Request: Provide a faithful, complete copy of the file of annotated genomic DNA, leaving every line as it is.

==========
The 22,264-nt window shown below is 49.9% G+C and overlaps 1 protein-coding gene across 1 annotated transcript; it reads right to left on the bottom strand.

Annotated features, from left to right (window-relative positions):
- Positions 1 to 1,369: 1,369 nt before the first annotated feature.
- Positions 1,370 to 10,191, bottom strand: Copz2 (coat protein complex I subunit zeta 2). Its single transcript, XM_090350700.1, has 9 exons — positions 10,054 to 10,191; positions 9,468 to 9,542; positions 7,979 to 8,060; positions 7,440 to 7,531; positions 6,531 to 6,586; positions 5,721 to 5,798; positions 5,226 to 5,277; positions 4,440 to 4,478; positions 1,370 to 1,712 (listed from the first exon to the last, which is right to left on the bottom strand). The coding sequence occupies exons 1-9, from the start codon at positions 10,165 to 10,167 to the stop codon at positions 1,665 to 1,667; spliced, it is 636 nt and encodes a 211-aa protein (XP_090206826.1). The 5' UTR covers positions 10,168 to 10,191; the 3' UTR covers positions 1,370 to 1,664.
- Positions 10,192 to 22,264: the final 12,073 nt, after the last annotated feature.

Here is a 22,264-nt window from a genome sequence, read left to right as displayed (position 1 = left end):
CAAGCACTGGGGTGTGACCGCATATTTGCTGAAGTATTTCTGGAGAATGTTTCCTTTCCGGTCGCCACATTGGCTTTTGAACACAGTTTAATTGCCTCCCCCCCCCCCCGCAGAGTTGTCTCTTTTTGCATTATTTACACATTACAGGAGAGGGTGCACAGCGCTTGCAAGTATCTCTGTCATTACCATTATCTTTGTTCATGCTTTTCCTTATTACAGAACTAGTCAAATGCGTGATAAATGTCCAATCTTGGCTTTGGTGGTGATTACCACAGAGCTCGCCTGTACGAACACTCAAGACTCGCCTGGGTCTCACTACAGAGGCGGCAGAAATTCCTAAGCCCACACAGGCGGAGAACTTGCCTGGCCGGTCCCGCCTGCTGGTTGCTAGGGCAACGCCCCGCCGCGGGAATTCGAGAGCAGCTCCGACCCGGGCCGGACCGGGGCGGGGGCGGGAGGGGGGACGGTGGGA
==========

The 22,264-nt window shown below is 49.9% G+C and overlaps 1 protein-coding gene across 1 annotated transcript; it reads right to left on the bottom strand.

Annotated features, from left to right (window-relative positions):
- Positions 1 to 1,369: 1,369 nt before the first annotated feature.
- Positions 1,370 to 10,191, bottom strand: Copz2 (coat protein complex I subunit zeta 2). Its single transcript, XM_090350700.1, has 9 exons — positions 10,054 to 10,191; positions 9,468 to 9,542; positions 7,979 to 8,060; positions 7,440 to 7,531; positions 6,531 to 6,586; positions 5,721 to 5,798; positions 5,226 to 5,277; positions 4,440 to 4,478; positions 1,370 to 1,712 (listed from the first exon to the last, which is right to left on the bottom strand). The coding sequence occupies exons 1-9, from the start codon at positions 10,165 to 10,167 to the stop codon at positions 1,665 to 1,667; spliced, it is 636 nt and encodes a 211-aa protein (XP_090206826.1). The 5' UTR covers positions 10,168 to 10,191; the 3' UTR covers positions 1,370 to 1,664.
- Positions 10,192 to 22,264: the final 12,073 nt, after the last annotated feature.

Here is a 22,264-nt window from a genome sequence, read left to right as displayed (position 1 = left end):
CAAGCACTGGGGTGTGACCGCATATTTGCTGAAGTATTTCTGGAGAATGTTTCCTTTCCGGTCGCCACATTGGCTTTTGAACACAGTTTAATTGCCTCCCCCCCCCCCCGCAGAGTTGTCTCTTTTTGCATTATTTACACATTACAGGAGAGGGTGCACAGCGCTTGCAAGTATCTCTGTCATTACCATTATCTTTGTTCATGCTTTTCCTTATTACAGAACTAGTCAAATGCGTGATAAATGTCCAATCTTGGCTTTGGTGGTGATTACCACAGAGCTCGCCTGTACGAACACTCAAGACTCGCCTGGGTCTCACTACAGAGGCGGCAGAAATTCCTAAGCCCACACAGGCGGAGAACTTGCCTGGCCGGTCCCGCCTGCTGGTTGCTAGGGCAACGCCCCGCCGCGGGAATTCGAGAGCAGCTCCGACCCGGGCCGGACCGGGGCGGGGGCGGGAGGGGGGACGGTGGGA